<!– /11440465/Dna_Article_Middle_300x250_BTF –>1. Surgical Strikes | Modi playing politics with blood of soldiers, Rahul Gandhi hits out at PMCongress Vice-President Rahul Gandhi on Thursday created a stir by accusing Prime Minister Narendra Modi of “playing politics over the blood of Indian soldiers”. Read more here2. Friction between Pak government, army out in the open; country’s foreign office denies reportPakistan is finally admitting that it is being globally isolated, and, according to reports in the press there, there is a growing friction between the country’s civilian government and the army. Read more here3. Hurricane Matthew closes in on Florida, Obama declares state of emergency; at least 283 killed in HaitiMatthew, the first major hurricane threatening a direct hit on the United States in more than 10 years, closed in on Florida on Thursday after killing at least 283 people in Haiti on its destructive march north. Read more here4. India v/s New Zealand: It is ‘Test’ing times in IndoreAs city hosts its first Test ever, the excitement is palpable with more than 2,000 people turning out to watch Indians practise. Read more here5. 21 Questions with Harshvardhan Kapoor and Saiyami KherWe sit with the two newcomers for a round of 21 Questions and the two actors hit it out of the ballpark with their camaraderie. More than a competition (like it usually is with rapid fires!), these two were helping each other complete their answers. Read more here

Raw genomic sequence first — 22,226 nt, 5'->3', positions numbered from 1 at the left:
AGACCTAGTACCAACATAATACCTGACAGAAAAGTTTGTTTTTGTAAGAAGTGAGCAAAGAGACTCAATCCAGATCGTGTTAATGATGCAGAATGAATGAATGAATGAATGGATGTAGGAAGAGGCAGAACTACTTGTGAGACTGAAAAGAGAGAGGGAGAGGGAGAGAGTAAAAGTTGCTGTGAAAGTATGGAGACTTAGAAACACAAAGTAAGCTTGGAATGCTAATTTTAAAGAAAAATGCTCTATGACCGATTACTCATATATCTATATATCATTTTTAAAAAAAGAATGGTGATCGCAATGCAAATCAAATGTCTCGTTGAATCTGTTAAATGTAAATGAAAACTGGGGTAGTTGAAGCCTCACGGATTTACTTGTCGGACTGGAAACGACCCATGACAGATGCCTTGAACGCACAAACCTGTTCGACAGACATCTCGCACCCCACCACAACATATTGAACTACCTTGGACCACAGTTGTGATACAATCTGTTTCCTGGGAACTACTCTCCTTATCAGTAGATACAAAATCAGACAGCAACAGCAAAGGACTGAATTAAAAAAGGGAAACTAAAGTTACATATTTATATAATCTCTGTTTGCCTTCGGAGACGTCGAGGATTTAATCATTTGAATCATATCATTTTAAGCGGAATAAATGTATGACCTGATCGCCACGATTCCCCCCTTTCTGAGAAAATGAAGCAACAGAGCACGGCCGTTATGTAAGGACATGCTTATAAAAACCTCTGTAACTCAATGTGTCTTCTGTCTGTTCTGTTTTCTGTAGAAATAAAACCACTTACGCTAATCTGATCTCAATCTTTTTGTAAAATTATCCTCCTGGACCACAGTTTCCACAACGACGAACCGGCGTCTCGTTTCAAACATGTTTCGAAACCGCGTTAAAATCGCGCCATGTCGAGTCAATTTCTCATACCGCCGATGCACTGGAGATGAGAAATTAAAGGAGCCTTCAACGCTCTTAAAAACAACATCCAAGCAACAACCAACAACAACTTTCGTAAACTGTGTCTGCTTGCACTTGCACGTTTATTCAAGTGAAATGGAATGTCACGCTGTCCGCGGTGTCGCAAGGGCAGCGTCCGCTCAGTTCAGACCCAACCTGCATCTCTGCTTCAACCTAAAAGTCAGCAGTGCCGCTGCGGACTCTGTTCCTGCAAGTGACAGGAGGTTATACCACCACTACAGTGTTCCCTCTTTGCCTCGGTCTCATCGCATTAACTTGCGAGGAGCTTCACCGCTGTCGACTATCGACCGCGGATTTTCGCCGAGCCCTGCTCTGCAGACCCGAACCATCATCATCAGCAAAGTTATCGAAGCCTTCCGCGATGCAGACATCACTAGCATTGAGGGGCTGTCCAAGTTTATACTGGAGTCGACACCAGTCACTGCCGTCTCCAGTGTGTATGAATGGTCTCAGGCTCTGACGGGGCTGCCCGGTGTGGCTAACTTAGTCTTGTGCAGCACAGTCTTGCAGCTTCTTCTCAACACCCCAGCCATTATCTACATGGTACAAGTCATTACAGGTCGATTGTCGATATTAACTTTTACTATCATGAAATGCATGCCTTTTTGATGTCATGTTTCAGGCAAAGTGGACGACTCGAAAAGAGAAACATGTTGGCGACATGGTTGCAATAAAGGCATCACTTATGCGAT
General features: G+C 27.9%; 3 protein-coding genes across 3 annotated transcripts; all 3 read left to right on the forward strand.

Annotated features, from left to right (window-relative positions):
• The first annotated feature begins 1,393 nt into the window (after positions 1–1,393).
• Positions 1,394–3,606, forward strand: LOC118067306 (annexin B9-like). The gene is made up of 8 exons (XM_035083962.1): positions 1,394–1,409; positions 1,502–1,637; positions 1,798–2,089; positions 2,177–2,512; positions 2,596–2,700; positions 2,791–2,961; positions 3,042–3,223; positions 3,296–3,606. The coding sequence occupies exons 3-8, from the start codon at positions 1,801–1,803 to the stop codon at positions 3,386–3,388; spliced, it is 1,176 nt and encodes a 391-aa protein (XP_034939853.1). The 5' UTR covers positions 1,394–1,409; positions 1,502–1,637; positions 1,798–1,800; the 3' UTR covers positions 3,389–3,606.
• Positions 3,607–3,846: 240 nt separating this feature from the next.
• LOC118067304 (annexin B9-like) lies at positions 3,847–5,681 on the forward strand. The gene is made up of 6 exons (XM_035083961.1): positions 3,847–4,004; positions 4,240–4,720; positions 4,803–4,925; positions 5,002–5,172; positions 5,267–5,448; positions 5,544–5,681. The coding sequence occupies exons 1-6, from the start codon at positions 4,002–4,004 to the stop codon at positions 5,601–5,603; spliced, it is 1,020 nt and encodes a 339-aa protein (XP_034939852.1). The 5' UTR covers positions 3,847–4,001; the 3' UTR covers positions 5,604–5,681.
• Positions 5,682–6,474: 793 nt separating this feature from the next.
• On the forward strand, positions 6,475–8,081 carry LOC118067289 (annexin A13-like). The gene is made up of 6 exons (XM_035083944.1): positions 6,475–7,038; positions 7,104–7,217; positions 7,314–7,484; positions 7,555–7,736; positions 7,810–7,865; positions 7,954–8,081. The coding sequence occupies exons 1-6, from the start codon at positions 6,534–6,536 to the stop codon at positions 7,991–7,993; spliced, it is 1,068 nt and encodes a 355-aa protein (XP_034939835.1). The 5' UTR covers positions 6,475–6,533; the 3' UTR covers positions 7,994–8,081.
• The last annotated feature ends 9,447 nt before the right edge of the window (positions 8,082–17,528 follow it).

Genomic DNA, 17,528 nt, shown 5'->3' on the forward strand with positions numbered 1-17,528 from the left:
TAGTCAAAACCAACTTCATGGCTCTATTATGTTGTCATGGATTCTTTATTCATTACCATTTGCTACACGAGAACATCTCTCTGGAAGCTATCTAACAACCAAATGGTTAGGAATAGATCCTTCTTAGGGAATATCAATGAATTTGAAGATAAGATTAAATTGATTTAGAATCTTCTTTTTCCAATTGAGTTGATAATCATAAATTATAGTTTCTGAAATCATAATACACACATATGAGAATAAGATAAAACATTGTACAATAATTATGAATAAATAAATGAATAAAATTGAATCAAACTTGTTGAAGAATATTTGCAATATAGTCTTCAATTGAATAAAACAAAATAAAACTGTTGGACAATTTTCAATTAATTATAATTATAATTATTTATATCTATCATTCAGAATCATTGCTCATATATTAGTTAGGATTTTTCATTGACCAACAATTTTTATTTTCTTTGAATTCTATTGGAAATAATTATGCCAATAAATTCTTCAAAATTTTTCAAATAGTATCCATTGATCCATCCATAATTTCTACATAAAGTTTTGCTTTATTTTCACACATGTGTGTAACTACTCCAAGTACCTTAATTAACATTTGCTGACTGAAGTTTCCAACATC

#PakStandsWithKejriwal: When Arvind Kejriwal was the top trend in Pakistan